OS: Congrats on being selected as our April Student in Focus! Most optometry students outside of ICO know you as the ‘OD-in-training’ star of the music video, “Thrift Opt.” Tell us a little more about yourself, your background and what got you interested in a career as an optometrist.
RM: Optometry as a career was not even a thought in my head when I was in undergrad. I went to the doctor every year just to get an updated glasses prescription and a new pair of frames and that’s it. I graduated in 2006 with a B.A. in music theory and composition and a B.S. in developmental psychology. I met my wife while acting in school theatre productions and we got married shortly after graduation. We spent the next year teaching English in Japan, and actually recorded several CDs of English learning songs for children that would be used all over the country. We ended up coming back to the United States unexpectedly. I needed a job and I found a listing for a position as Vision Therapist at an optometry office in Washington, DC, known as the Vision & Conceptual Development Center. I fit the requirements but I had no idea what vision therapy was…this was optometry like I’ve never seen. I entered the world of developmental optometry and I was hooked. I began to realize I was working with and studying from some of the biggest names in the field. After 5 years of seeing how vision therapy can change patients’ lives I became inspired to become a doctor myself. With the help from the doctors at the practice, I took some pre-req classes was accepted to ICO. In addition to being a student, I’m also a full time dad to a very precocious 3 year old with another baby due any day now.
OS: What’s your favorite part of optometry school and what clubs or organizations are you most involved in?
RM: I had to think a minute about what I’m not involved in haha. This past year I served as President-elect of the Student Association. I started off my term serving as a delegate to the AOA House of Delegates at Optometry’s Meeting in San Diego. It was a great way to learn more about the ins and outs of the legislative part of optometry. I also had to plan three major events for our school: ICOlympics (a start of the year, Olympics-style competition between classes), Casino Night (a fundraiser for our SA Scholarship) and lastly our EyeBall which just took place a couple weeks ago at the Field Museum with a record attendance of 505 students and faculty! In addition, I serve as student representative to ICO’s Board of Trustees and the Alumni Council, which gives me great insight into how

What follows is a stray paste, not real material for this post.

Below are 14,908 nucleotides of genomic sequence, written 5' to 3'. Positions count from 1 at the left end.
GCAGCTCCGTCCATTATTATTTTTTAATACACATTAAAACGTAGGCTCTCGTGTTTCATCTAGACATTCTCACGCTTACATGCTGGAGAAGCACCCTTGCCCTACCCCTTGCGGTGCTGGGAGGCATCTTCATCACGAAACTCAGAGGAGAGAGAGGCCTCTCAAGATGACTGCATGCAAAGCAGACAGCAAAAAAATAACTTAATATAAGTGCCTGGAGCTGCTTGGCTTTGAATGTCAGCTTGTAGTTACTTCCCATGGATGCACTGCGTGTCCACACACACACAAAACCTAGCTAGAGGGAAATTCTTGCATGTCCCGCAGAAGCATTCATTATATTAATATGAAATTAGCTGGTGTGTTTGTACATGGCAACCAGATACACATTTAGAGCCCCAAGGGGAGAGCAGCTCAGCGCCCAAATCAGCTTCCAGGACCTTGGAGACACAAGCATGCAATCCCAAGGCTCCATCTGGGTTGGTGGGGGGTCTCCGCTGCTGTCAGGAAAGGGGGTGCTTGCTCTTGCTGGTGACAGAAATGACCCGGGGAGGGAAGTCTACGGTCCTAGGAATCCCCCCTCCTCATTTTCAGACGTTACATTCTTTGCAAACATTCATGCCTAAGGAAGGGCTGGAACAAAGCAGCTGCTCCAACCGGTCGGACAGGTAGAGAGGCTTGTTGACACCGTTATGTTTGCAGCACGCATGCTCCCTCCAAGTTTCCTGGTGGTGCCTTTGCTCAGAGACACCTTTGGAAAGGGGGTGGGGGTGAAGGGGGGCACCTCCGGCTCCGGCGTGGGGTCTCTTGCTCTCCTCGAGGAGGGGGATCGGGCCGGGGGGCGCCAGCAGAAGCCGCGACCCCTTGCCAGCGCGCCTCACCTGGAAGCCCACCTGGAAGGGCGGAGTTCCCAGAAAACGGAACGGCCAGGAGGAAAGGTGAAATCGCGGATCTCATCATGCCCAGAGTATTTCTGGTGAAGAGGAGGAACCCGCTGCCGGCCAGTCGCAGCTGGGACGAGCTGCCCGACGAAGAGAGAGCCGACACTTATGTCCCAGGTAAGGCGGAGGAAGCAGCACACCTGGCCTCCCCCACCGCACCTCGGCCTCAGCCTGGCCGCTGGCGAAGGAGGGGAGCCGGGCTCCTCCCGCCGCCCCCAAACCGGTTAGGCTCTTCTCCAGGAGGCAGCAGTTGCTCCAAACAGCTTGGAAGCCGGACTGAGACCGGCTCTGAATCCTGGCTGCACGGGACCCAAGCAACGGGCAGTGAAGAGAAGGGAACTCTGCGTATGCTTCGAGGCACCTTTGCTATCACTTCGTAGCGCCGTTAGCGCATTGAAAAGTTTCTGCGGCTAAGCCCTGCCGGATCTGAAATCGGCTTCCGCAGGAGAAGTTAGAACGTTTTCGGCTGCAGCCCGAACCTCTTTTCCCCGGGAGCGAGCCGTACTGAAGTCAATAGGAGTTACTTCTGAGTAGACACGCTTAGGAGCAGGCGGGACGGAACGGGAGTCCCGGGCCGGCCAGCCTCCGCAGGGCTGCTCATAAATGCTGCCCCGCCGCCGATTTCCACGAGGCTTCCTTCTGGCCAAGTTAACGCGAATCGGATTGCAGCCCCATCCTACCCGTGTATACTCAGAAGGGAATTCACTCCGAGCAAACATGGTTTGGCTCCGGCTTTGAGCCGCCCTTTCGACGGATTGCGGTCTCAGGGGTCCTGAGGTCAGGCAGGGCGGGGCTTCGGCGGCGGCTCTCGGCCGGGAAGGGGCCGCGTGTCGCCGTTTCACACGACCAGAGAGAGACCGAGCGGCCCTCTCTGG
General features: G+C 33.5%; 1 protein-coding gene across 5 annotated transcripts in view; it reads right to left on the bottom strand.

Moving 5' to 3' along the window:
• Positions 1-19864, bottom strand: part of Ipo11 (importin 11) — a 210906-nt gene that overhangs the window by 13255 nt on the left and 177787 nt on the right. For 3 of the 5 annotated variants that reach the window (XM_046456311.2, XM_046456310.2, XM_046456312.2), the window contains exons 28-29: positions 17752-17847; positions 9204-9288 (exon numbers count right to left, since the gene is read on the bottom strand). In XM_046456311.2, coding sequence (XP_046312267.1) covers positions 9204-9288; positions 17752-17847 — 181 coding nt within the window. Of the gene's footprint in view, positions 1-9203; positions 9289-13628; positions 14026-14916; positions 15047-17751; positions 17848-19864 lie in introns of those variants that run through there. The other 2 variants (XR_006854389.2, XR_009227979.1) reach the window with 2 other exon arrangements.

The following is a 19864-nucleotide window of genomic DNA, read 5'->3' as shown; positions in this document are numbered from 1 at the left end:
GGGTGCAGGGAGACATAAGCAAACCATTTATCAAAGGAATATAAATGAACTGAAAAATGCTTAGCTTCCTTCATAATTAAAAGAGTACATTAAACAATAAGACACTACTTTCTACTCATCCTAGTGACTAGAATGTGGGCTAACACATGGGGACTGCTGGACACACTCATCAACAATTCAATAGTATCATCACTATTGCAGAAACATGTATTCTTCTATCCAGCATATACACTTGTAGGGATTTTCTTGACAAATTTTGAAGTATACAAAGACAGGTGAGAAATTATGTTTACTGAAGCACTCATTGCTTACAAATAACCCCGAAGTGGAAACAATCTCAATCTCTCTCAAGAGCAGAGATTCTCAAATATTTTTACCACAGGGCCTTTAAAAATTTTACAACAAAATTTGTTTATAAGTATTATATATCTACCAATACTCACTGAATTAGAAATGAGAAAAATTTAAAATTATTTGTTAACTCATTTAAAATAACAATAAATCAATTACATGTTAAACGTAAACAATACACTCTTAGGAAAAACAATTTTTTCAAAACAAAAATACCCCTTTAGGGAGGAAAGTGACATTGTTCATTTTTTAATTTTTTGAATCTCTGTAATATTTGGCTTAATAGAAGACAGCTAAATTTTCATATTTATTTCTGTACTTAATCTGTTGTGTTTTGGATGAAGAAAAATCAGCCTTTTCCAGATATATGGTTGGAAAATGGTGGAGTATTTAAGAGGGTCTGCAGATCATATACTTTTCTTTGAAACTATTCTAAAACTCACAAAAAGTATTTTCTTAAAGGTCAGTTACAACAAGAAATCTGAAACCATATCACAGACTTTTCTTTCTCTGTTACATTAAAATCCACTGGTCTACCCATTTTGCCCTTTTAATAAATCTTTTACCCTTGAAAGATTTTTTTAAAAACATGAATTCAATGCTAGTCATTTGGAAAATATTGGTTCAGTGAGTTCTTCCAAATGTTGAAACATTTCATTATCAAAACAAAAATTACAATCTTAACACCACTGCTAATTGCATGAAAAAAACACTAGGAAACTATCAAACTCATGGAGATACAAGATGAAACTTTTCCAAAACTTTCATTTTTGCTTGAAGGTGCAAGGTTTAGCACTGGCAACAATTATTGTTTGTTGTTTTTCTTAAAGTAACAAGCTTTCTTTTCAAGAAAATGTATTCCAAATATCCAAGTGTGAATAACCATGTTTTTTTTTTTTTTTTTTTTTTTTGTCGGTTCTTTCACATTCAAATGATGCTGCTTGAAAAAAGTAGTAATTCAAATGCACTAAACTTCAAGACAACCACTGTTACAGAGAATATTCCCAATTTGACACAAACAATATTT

the school is run and also allows me to talk with other students about how they would like to see the school change and grow with the future of optometry.
I also have recently been named the COVD National Student Liaison. COVD (College of Optometrists in Vision Development) is a group that offers board certification to doctors and therapists in developmental optometry and is the leading source of information on current research in vision therapy and its benefits. This really means a lot to me considering how I got my start in optometry.
Finally, I was just elected as Vice President of our Cornea and Contact Lens Society, which is an area I don’t know too much about yet I feel is worth exploring. The future of contact lenses is always changing. Google just patented a contact lens with a built in camera and glucose monitor. We know how important good blood sugar control is to the health of the eye so now imagine a contact lens that constantly measures your glucose and takes posterior pole photos at the same time!
OS: You’re going to be a 3rd year this summer! Looking back, do you have any advice for pre-optometry students or incoming first years?